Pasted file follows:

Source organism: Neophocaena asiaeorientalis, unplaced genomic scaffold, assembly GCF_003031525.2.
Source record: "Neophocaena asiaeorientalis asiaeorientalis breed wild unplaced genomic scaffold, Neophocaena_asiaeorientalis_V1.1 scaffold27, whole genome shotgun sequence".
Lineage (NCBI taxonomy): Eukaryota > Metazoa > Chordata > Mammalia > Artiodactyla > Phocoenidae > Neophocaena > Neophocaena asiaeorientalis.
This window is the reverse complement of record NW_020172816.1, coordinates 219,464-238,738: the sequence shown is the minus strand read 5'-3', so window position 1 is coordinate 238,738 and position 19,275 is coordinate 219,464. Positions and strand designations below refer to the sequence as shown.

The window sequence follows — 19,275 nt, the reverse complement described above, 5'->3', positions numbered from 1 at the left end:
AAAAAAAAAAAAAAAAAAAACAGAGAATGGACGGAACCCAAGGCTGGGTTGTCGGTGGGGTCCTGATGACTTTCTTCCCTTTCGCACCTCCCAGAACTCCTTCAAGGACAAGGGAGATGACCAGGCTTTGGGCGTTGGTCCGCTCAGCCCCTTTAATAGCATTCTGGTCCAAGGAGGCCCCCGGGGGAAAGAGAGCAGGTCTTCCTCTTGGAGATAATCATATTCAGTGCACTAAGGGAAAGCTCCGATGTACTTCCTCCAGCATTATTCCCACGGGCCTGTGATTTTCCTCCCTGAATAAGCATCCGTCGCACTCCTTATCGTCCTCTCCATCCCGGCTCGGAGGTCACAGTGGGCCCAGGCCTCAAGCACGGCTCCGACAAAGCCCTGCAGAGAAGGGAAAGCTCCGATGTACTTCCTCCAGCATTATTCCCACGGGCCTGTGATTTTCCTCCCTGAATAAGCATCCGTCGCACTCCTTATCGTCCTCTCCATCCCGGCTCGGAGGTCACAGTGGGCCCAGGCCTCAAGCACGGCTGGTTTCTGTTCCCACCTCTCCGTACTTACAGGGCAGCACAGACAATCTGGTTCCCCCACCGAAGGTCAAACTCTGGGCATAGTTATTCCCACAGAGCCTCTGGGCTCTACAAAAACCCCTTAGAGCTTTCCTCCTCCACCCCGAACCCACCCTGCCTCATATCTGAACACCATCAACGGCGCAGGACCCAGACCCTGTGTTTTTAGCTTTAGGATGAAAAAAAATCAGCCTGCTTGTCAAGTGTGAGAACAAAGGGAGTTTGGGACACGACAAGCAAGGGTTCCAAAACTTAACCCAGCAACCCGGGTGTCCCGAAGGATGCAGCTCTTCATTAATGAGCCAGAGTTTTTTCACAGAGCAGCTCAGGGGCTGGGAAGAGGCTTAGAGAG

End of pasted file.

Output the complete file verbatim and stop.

Source organism: Neophocaena asiaeorientalis, unplaced genomic scaffold, assembly GCF_003031525.2.
Source record: "Neophocaena asiaeorientalis asiaeorientalis breed wild unplaced genomic scaffold, Neophocaena_asiaeorientalis_V1.1 scaffold27, whole genome shotgun sequence".
Lineage (NCBI taxonomy): Eukaryota > Metazoa > Chordata > Mammalia > Artiodactyla > Phocoenidae > Neophocaena > Neophocaena asiaeorientalis.
This window is the reverse complement of record NW_020172816.1, coordinates 219,464-238,738: the sequence shown is the minus strand read 5'-3', so window position 1 is coordinate 238,738 and position 19,275 is coordinate 219,464. Positions and strand designations below refer to the sequence as shown.

The window sequence follows — 19,275 nt, the reverse complement described above, 5'->3', positions numbered from 1 at the left end:
AAAAAAAAAAAAAAAAAAAACAGAGAATGGACGGAACCCAAGGCTGGGTTGTCGGTGGGGTCCTGATGACTTTCTTCCCTTTCGCACCTCCCAGAACTCCTTCAAGGACAAGGGAGATGACCAGGCTTTGGGCGTTGGTCCGCTCAGCCCCTTTAATAGCATTCTGGTCCAAGGAGGCCCCCGGGGGAAAGAGAGCAGGTCTTCCTCTTGGAGATAATCATATTCAGTGCACTAAGGGAAAGCTCCGATGTACTTCCTCCAGCATTATTCCCACGGGCCTGTGATTTTCCTCCCTGAATAAGCATCCGTCGCACTCCTTATCGTCCTCTCCATCCCGGCTCGGAGGTCACAGTGGGCCCAGGCCTCAAGCACGGCTCCGACAAAGCCCTGCAGAGAAGGGAAAGCTCCGATGTACTTCCTCCAGCATTATTCCCACGGGCCTGTGATTTTCCTCCCTGAATAAGCATCCGTCGCACTCCTTATCGTCCTCTCCATCCCGGCTCGGAGGTCACAGTGGGCCCAGGCCTCAAGCACGGCTGGTTTCTGTTCCCACCTCTCCGTACTTACAGGGCAGCACAGACAATCTGGTTCCCCCACCGAAGGTCAAACTCTGGGCATAGTTATTCCCACAGAGCCTCTGGGCTCTACAAAAACCCCTTAGAGCTTTCCTCCTCCACCCCGAACCCACCCTGCCTCATATCTGAACACCATCAACGGCGCAGGACCCAGACCCTGTGTTTTTAGCTTTAGGATGAAAAAAAATCAGCCTGCTTGTCAAGTGTGAGAACAAAGGGAGTTTGGGACACGACAAGCAAGGGTTCCAAAACTTAACCCAGCAACCCGGGTGTCCCGAAGGATGCAGCTCTTCATTAATGAGCCAGAGTTTTTTCACAGAGCAGCTCAGGGGCTGGGAAGAGGCTTAGAGAG